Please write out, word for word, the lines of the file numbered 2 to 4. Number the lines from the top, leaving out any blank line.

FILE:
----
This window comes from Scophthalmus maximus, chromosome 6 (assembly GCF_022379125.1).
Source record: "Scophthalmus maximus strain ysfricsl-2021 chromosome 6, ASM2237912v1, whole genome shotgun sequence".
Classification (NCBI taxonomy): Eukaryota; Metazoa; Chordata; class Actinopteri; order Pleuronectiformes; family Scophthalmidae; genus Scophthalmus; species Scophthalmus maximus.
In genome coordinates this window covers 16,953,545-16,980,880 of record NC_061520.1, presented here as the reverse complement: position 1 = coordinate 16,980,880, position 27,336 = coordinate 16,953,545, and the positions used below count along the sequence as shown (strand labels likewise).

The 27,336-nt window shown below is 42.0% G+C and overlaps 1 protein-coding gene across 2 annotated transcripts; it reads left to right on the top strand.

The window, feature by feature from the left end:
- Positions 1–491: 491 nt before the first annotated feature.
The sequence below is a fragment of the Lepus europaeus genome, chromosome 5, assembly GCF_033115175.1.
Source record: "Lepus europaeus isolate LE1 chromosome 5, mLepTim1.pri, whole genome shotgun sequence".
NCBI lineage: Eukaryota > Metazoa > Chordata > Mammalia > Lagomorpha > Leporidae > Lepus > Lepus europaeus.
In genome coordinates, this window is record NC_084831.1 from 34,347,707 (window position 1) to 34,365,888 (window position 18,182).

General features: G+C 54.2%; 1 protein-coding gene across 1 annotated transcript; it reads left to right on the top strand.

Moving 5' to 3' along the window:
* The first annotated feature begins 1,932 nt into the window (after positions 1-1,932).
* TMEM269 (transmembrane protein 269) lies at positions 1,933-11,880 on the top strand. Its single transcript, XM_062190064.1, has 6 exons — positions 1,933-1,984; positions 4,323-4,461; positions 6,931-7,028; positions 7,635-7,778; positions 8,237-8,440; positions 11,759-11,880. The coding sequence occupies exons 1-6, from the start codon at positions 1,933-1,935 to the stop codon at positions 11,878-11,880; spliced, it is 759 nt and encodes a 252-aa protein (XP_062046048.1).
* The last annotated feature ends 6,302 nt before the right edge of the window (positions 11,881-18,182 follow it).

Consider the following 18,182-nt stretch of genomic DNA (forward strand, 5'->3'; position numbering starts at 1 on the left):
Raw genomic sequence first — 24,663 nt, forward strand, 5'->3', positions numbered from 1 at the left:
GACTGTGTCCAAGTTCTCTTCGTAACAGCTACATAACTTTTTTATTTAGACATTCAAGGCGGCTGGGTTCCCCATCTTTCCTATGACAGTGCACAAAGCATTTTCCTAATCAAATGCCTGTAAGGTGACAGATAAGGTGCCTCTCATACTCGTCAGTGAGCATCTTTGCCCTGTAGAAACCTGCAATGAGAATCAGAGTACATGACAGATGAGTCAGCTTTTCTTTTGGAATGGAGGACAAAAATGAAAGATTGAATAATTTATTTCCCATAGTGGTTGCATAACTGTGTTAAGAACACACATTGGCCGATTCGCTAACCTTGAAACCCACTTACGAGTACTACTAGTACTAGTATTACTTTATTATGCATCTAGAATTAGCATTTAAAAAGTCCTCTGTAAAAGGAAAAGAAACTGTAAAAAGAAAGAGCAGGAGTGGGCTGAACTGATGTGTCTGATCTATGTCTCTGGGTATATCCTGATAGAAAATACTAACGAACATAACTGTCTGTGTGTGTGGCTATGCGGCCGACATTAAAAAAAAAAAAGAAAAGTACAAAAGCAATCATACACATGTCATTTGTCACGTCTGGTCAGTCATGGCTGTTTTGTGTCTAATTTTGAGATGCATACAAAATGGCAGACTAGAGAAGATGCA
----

Source record: "Scophthalmus maximus strain ysfricsl-2021 chromosome 6, ASM2237912v1, whole genome shotgun sequence".
Classification (NCBI taxonomy): Eukaryota; Metazoa; Chordata; class Actinopteri; order Pleuronectiformes; family Scophthalmidae; genus Scophthalmus; species Scophthalmus maximus.
In genome coordinates this window covers 16,953,545-16,980,880 of record NC_061520.1, presented here as the reverse complement: position 1 = coordinate 16,980,880, position 27,336 = coordinate 16,953,545, and the positions used below count along the sequence as shown (strand labels likewise).